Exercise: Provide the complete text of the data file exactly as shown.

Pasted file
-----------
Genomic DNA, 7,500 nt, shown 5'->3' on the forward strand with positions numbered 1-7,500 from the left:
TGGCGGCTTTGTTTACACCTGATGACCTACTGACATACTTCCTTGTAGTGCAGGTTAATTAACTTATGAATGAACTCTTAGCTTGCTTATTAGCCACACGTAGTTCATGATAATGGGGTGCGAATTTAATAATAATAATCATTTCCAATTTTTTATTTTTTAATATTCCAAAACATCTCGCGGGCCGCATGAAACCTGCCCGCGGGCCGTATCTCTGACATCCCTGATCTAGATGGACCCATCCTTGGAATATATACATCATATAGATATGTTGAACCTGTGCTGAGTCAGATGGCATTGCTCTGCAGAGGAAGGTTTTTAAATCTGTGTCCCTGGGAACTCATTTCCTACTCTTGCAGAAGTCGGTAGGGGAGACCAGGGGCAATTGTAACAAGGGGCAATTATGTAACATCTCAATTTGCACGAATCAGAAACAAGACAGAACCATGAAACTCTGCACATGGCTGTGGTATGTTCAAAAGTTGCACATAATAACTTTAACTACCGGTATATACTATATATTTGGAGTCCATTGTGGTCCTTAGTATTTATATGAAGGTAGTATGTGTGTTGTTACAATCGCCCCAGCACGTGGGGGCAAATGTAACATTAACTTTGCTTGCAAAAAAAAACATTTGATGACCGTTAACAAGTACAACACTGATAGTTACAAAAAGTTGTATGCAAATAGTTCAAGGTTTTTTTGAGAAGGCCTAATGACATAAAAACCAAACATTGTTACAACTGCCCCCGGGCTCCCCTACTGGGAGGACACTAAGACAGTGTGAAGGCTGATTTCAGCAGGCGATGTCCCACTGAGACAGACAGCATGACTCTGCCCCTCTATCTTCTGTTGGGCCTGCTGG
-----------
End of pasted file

Genomic DNA, 7,500 nt, shown 5'->3' on the forward strand with positions numbered 1-7,500 from the left:
TGGCGGCTTTGTTTACACCTGATGACCTACTGACATACTTCCTTGTAGTGCAGGTTAATTAACTTATGAATGAACTCTTAGCTTGCTTATTAGCCACACGTAGTTCATGATAATGGGGTGCGAATTTAATAATAATAATCATTTCCAATTTTTTATTTTTTAATATTCCAAAACATCTCGCGGGCCGCATGAAACCTGCCCGCGGGCCGTATCTCTGACATCCCTGATCTAGATGGACCCATCCTTGGAATATATACATCATATAGATATGTTGAACCTGTGCTGAGTCAGATGGCATTGCTCTGCAGAGGAAGGTTTTTAAATCTGTGTCCCTGGGAACTCATTTCCTACTCTTGCAGAAGTCGGTAGGGGAGACCAGGGGCAATTGTAACAAGGGGCAATTATGTAACATCTCAATTTGCACGAATCAGAAACAAGACAGAACCATGAAACTCTGCACATGGCTGTGGTATGTTCAAAAGTTGCACATAATAACTTTAACTACCGGTATATACTATATATTTGGAGTCCATTGTGGTCCTTAGTATTTATATGAAGGTAGTATGTGTGTTGTTACAATCGCCCCAGCACGTGGGGGCAAATGTAACATTAACTTTGCTTGCAAAAAAAAACATTTGATGACCGTTAACAAGTACAACACTGATAGTTACAAAAAGTTGTATGCAAATAGTTCAAGGTTTTTTTGAGAAGGCCTAATGACATAAAAACCAAACATTGTTACAACTGCCCCCGGGCTCCCCTACTGGGAGGACACTAAGACAGTGTGAAGGCTGATTTCAGCAGGCGATGTCCCACTGAGACAGACAGCATGACTCTGCCCCTCTATCTTCTGTTGGGCCTGCTGG